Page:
Updated from 4:06 p.m. EDT
Though it certainly wasn't easy, the
Dow Jones Industrial Average
attracted enough buying interest Friday afternoon to reach another record finish and edge closer to 12,000.
After the government released much weaker-than-expected retail-sales data, the Dow was pressured for much of the session. However, a late push allowed the industrials to end up by 12.81 points, or 0.11%, at 11,960.51.
Providing support were gains of 1.6% in
and 1.3% in
tacked on 2.79 points, or 0.2%, to 1365.62, and the
added 11.11 points, or 0.47%, to 2357.29, benefiting from a 4.7% rise in
For the week, the Dow rose 110 points, or 0.9%, the S&P 500 gained 16 points, or 1.2%, and the Nasdaq was higher by 57 points, or 2.5%.
"This was not a bad week, with the Dow surpassing and reaching highs," said Paul Nolte, director of investments with Hinsdale Associates. "We may come back to retest those levels next week. The economic data hung over us today, but we saw buyers taking advantage on some names to end the day."
About 2.50 billion shares changed hands on the
New York Stock Exchange
, and volume on the Nasdaq was roughly 1.99 billion shares. Winners outpaced losers 3 to 2.
On Thursday, the Dow finished above 11,900 for the first time ever, rising 95.57 points to 11,947.70.
Leading the corporate news was
, whose third-quarter earnings edged past Wall Street's targets. Guidance from the conglomerate was in line with estimates for the year.
GE made $5.06 billion, or 49 cents a share, from continuing operations for the quarter ended Sept. 30, up from $4.59 billion, or 43 cents a share, last year. Sales rose 12% year over year to $40.86 billion. Still, shares of GE were lower by 24 cents, or 0.7%, to close at $35.98.
To view Farnoosh Torabi's video take on today's market, click here
Also weaker on the Dow were
, ending lower by 2.6%,
, down 1.5%, and
Procter & Gamble
, off 0.5%.
Aside from GE, another company with earnings was
J.B. Hunt Transport Services
, which posted a third-quarter profit of $57.8 million, or 39 cents a share, up from $39.8 million, or 25 cents a share, a year ago. Revenue rose to $858.2 million, up more than 7% from a year ago. Analysts expected EPS of 37 cents on sales of $873.7 million, according to Thomson First Call.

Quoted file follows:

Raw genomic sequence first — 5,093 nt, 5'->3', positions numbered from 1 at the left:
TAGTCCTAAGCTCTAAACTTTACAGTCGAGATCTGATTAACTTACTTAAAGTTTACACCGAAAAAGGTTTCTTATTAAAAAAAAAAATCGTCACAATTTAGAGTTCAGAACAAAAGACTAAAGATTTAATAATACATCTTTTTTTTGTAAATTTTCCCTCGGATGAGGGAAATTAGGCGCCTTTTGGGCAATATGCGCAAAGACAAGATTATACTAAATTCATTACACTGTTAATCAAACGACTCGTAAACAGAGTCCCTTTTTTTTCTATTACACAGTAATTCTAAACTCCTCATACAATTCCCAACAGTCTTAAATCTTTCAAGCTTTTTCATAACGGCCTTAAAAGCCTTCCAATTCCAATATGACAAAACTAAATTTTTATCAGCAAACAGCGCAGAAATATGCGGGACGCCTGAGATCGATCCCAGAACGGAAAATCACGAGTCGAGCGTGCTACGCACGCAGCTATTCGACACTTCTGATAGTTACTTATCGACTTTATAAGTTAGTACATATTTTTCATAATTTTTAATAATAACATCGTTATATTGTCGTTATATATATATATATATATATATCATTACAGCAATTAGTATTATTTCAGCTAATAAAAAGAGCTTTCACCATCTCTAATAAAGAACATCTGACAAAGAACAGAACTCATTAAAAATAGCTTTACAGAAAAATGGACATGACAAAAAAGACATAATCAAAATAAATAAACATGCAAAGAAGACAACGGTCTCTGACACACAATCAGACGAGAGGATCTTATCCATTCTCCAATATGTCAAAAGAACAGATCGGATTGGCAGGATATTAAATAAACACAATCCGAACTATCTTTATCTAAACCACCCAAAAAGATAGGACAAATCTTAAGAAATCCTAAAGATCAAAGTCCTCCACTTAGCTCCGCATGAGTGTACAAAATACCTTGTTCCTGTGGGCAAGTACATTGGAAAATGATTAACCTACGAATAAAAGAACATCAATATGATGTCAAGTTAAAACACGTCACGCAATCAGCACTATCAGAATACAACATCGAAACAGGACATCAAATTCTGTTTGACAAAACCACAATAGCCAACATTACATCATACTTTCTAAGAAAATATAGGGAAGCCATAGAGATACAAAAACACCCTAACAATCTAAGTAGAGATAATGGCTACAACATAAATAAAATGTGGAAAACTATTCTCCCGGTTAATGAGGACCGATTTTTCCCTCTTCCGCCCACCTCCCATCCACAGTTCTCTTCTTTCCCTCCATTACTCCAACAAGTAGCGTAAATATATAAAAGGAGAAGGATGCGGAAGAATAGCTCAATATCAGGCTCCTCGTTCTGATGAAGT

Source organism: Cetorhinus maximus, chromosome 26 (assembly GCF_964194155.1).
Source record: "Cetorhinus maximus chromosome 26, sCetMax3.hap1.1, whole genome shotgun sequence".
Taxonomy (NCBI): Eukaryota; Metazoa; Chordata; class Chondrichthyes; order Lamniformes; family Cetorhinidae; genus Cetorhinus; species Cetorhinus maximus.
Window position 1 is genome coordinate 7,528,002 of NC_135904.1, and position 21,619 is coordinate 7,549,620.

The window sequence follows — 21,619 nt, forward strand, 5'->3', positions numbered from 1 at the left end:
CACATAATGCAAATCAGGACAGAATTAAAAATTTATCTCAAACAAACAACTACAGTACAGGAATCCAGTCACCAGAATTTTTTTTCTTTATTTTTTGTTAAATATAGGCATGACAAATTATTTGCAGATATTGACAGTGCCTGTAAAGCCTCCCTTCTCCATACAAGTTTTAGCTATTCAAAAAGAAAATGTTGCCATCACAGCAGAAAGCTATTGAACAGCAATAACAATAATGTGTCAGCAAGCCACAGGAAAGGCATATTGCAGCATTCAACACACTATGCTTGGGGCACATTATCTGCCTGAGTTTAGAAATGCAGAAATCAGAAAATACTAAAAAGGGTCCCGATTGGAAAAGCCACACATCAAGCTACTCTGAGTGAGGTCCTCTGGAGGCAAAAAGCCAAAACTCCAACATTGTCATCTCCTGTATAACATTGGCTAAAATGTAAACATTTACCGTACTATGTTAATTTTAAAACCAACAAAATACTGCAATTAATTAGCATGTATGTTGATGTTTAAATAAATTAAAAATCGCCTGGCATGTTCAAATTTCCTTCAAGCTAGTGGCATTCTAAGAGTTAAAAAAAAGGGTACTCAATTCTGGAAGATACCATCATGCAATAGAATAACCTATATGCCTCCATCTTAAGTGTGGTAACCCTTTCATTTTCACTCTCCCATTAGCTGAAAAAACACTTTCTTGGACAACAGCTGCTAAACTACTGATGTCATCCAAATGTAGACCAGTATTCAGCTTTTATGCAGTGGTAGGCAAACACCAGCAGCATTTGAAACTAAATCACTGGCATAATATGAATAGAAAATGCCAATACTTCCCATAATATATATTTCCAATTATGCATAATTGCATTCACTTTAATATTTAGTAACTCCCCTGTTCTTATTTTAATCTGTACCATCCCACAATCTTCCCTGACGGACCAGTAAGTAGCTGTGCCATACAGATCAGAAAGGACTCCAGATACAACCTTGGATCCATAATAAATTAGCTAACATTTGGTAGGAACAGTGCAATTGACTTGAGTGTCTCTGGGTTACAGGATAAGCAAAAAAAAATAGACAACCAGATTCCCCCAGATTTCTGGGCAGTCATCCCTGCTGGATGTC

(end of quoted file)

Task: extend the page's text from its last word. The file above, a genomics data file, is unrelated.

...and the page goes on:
J.B. Hunt lost 54 cents, or 2.4%, to finish at $22.11, but was off another 9% in the after-hours session. Others in the sector traded higher.
rose 0.5%, and
tacked on 0.3%.
Earnings season started this week with reports from the likes of
( DNA), and next week the pace of profit reports will quicken considerably.
On the economic front, the Commerce Department said retail sales fell 0.4% in September, following a revised 0.1% increase in August. Economists had anticipated a 0.2% rise.
The headline number was hampered by a decline in sales at gas stations, which fell 9.3% for the month. Excluding autos, retail sales were lower by 0.5%, compared with expectations of a 0.1% dip.
Barry Hyman, equity market strategist with EKN Financial, noted that "the retail sales results were much worse than expected. I would assume this will bring the worrywarts out again. The slowing economy is going to affect consumer spending and earnings going forward."
Elsewhere, the Labor Department said its import price index dropped 2.1% in September, compared with economists' expectations of a 1.3% decline. Imported petroleum prices plummeted 10.3% in September, the largest tumble since December 2004. Excluding petroleum, import prices were up 0.1% for the month.
will maintain a neutral path at this point," said Hyman. "However, we're some time away from rate cuts. The recent economic scene hasn't shown a dramatic slowdown. There is some talk still that the economy is too strong. There are some concerns still on the inflation front, but the lower energy prices are certainly going to help."
Following the economic releases, the 10-year Treasury note lost 7/32 in price, sending the yield up to 4.80%. The dollar strengthened against the euro and the Japanese yen.
Separately, the University of Michigan's preliminary read on consumer sentiment for October jumped to 92.3 from 85.4, above the consensus estimate of 86.0.
Oil prices were firming for a second day after word Norway would be reducing its output. Crude rose 71 cents to close at $58.57 a barrel. Most other energy prices were higher, as well. Gold futures added $12.40 to $592.70 an ounce, and silver was up 30 cents to $11.68 an ounce.
Among ratings moves, UBS downgraded restaurant chain
to neutral from buy, citing valuation and slower U.S. sales over the near-term. Yum! fell by $1.05, or 1.8%, to $58.03.
Thomas Weisel cut its rating on
to peer-perform from outperform. Still, the stock managed to gain 30 cents, or 1.2%, to $24.42.
Science and engineering company
began trading publicly after it raised more than $1 billion by selling 75 million shares during its initial public offering. The offer priced at $15, but the stock opened at $17 and subsequently closed at $18.18.
Meanwhile, voice-over-Internet services equipment maker
( APKT) priced its IPO at $9.50 a share. The stock surged nearly 68% to end the session at $15.91.
Overseas, equities were uniformly higher. London's FTSE was adding 0.6% to 6157, and Frankfurt's Xetra DAX was higher by 0.2% to 6174. Tokyo's Nikkei rose 1% to 16,536, and Hong Kong's Hang Seng tacked on 0.7% to 17,989.
The earnings parade will march on next week, with
due to report results on Monday.